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Would the true peduncle please stand up?

Jeff Daniells Thursday, 03 March 2016

I was in the process of assisting with the rewriting of a chapter for a new edition of a banana book and came across something to do with peduncles that I felt needed correcting: “the flower stalk or peduncle elongates and forces the inflorescence out through the top of the plant”.

I then proceeded to google the subject to see what was out there and came across a somewhat similar situation on the ProMusa website's Musapedia page on the morphology of the banana plant, which says that “the inflorescence… is supported by the floral stem, the banana plant’s true stem. The floral stem is produced by the terminal growing point on the rhizome. It grows through the pseudostem and emerges at the top”. It goes on further to say - “The peduncle is the stalk that supports the inflorescence and attaches it to the rhizome.”

In his 1963 book Le Bananier, Jean Champion also calls the true stem within the pseudostem tige florale (floral stem). He writes that the growth of the apical meristem on the underground stem (which he calls the bulb) marks the beginning of the elongation of the true stem, which will become aerial as it grows through the centre of the pseudostem.

I thought the best thing to do was go to the paddock and cut up a plant and take a few photos to demonstrate what actually elongates inside the pseudostem to push the bunch out of the top of the plant after the meristem has switched from vegetative to floral.

The sequence of photos below shows 1) a bunched ratoon plant of cv. ‘Williams’ before cutting off near ground level, 2) what remained after the leaf sheaths of dead leaves had been removed (10 green leaves left on plant), 3) the insertion point of leaf 7 – counting back from the youngest leaf (still 6 leaf sheaths to remove), and 4) the location of the last 6 insertion points (pointers are petiole pieces) with knife showing base of bract. There was one more node beyond this with a bract but no fruit, then came fruit nodes.

Fruiting plant of a Williams cultivar
Fruiting plant of a Williams cultivar
After removal of dead leaves and their leaf sheaths
After removal of dead leaves and their leaf sheaths
Insertion point of leaf 7
Insertion point of leaf 7
Location of the last 6 insertion points
Location of the last 6 insertion points
Photos by Jeff Daniells, DAF


The photos show that the true stem inside the pseudostem supports leaves nearly all the way to the top. Indeed these leaves are the ones with the closest connection to the developing bunch. This is not new. Skutch had showed it to be the case in a 1927 paper. The evidence does not support calling a stem that has leaves attached to it a ‘floral stem’.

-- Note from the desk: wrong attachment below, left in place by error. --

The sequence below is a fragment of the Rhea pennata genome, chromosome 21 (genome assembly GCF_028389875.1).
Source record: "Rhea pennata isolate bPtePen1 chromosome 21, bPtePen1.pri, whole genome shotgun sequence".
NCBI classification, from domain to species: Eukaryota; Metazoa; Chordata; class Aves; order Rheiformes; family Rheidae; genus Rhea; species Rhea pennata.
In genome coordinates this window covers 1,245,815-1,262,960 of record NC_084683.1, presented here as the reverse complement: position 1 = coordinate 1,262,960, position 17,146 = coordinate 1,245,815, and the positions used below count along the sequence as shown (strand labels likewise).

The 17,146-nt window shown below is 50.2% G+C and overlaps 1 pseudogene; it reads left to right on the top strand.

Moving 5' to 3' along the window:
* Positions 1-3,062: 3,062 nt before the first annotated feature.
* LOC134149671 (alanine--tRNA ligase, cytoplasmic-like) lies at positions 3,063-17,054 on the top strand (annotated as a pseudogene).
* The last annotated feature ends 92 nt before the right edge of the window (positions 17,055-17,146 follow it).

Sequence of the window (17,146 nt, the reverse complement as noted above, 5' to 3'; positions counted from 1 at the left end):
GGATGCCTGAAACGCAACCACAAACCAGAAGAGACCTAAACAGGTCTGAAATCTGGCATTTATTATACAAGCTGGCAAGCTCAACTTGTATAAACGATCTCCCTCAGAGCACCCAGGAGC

After showing the photos to David Turner, we came up with what we think is a better way to describe what is going on: “The true stem starts with the rhizome (corm) and goes all the way to the meristem in the male bud (if present). The true stem is subdivided along its length into three parts: the underground rhizome; the aerial true stem to which is attached the bases of the leaves present within the pseudostem when transition to the floral phase takes place; and the peduncle to which is attached the inflorescence consisting of the sterile bracts, the female hands and the nodes of male flowers and the male bud. In the fourth photo, the peduncle would start at the point indicated by the knife, or perhaps at the node above it, and end at the meristem in the male bud. 

The names we propose are already used for the three functionally different parts of the true stem: rhizome, aerial true stem and peduncle. The peduncle would have a female and a male section. The obvious omission is ‘rachis’, which for the banana is used to refer to the part between the male bud and the basal female hand, or the distal female hand. In botany, the term ‘rachis’ is used somewhat flexibly for vegetative as well as reproductive parts. For example, Barker and Steward used it to refer to the midrib of a banana leaf. On the other hand, peduncle is used only for stems that support or have attached flowering parts, obviating the need for the term 'rachis'.

We welcome comments and questions from readers. 

About the authors: Jeff Daniells is a Principal Horticulturist with the Queensland Department of Agriculture and Fisheries at South Johnstone and David Turner is Associate Professor and Honorary Research Fellow at the School of Plant Biology, University of Western Australia in Perth.